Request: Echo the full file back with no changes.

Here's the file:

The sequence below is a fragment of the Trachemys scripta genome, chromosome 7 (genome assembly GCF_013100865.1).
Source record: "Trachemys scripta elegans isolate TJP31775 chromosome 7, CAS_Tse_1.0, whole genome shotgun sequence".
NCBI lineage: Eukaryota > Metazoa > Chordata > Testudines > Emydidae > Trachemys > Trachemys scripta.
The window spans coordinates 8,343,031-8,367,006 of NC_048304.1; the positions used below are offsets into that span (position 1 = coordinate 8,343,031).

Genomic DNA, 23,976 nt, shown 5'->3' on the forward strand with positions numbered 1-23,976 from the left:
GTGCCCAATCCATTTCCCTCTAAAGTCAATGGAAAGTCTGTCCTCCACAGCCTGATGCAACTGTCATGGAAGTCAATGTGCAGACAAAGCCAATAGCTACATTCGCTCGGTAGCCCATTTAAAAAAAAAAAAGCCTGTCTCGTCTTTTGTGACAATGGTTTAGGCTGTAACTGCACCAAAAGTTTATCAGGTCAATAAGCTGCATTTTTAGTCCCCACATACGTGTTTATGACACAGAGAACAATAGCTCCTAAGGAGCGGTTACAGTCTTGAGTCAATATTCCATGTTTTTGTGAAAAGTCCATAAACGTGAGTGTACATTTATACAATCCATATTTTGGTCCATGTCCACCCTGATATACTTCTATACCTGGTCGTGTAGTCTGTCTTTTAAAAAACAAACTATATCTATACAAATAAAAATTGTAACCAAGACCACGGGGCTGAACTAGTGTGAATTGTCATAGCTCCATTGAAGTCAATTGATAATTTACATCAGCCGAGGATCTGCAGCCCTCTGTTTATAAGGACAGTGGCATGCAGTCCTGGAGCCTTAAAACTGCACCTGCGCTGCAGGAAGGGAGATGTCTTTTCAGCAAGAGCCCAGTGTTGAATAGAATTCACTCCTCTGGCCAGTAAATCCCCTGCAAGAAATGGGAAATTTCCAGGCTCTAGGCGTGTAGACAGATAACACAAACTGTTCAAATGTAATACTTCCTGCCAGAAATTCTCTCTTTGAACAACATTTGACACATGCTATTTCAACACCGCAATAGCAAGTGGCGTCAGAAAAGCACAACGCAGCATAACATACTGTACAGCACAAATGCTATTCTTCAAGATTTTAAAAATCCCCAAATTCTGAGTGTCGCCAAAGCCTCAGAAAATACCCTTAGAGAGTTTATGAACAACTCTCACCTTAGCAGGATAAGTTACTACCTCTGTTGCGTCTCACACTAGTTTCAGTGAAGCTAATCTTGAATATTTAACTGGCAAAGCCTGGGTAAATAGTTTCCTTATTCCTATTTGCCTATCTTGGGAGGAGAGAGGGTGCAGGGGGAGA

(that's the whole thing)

The sequence below is a fragment of the Trachemys scripta genome, chromosome 7 (genome assembly GCF_013100865.1).
Source record: "Trachemys scripta elegans isolate TJP31775 chromosome 7, CAS_Tse_1.0, whole genome shotgun sequence".
NCBI lineage: Eukaryota > Metazoa > Chordata > Testudines > Emydidae > Trachemys > Trachemys scripta.
The window spans coordinates 8,343,031-8,367,006 of NC_048304.1; the positions used below are offsets into that span (position 1 = coordinate 8,343,031).

Genomic DNA, 23,976 nt, shown 5'->3' on the forward strand with positions numbered 1-23,976 from the left:
GTGCCCAATCCATTTCCCTCTAAAGTCAATGGAAAGTCTGTCCTCCACAGCCTGATGCAACTGTCATGGAAGTCAATGTGCAGACAAAGCCAATAGCTACATTCGCTCGGTAGCCCATTTAAAAAAAAAAAAGCCTGTCTCGTCTTTTGTGACAATGGTTTAGGCTGTAACTGCACCAAAAGTTTATCAGGTCAATAAGCTGCATTTTTAGTCCCCACATACGTGTTTATGACACAGAGAACAATAGCTCCTAAGGAGCGGTTACAGTCTTGAGTCAATATTCCATGTTTTTGTGAAAAGTCCATAAACGTGAGTGTACATTTATACAATCCATATTTTGGTCCATGTCCACCCTGATATACTTCTATACCTGGTCGTGTAGTCTGTCTTTTAAAAAACAAACTATATCTATACAAATAAAAATTGTAACCAAGACCACGGGGCTGAACTAGTGTGAATTGTCATAGCTCCATTGAAGTCAATTGATAATTTACATCAGCCGAGGATCTGCAGCCCTCTGTTTATAAGGACAGTGGCATGCAGTCCTGGAGCCTTAAAACTGCACCTGCGCTGCAGGAAGGGAGATGTCTTTTCAGCAAGAGCCCAGTGTTGAATAGAATTCACTCCTCTGGCCAGTAAATCCCCTGCAAGAAATGGGAAATTTCCAGGCTCTAGGCGTGTAGACAGATAACACAAACTGTTCAAATGTAATACTTCCTGCCAGAAATTCTCTCTTTGAACAACATTTGACACATGCTATTTCAACACCGCAATAGCAAGTGGCGTCAGAAAAGCACAACGCAGCATAACATACTGTACAGCACAAATGCTATTCTTCAAGATTTTAAAAATCCCCAAATTCTGAGTGTCGCCAAAGCCTCAGAAAATACCCTTAGAGAGTTTATGAACAACTCTCACCTTAGCAGGATAAGTTACTACCTCTGTTGCGTCTCACACTAGTTTCAGTGAAGCTAATCTTGAATATTTAACTGGCAAAGCCTGGGTAAATAGTTTCCTTATTCCTATTTGCCTATCTTGGGAGGAGAGAGGGTGCAGGGGGAGA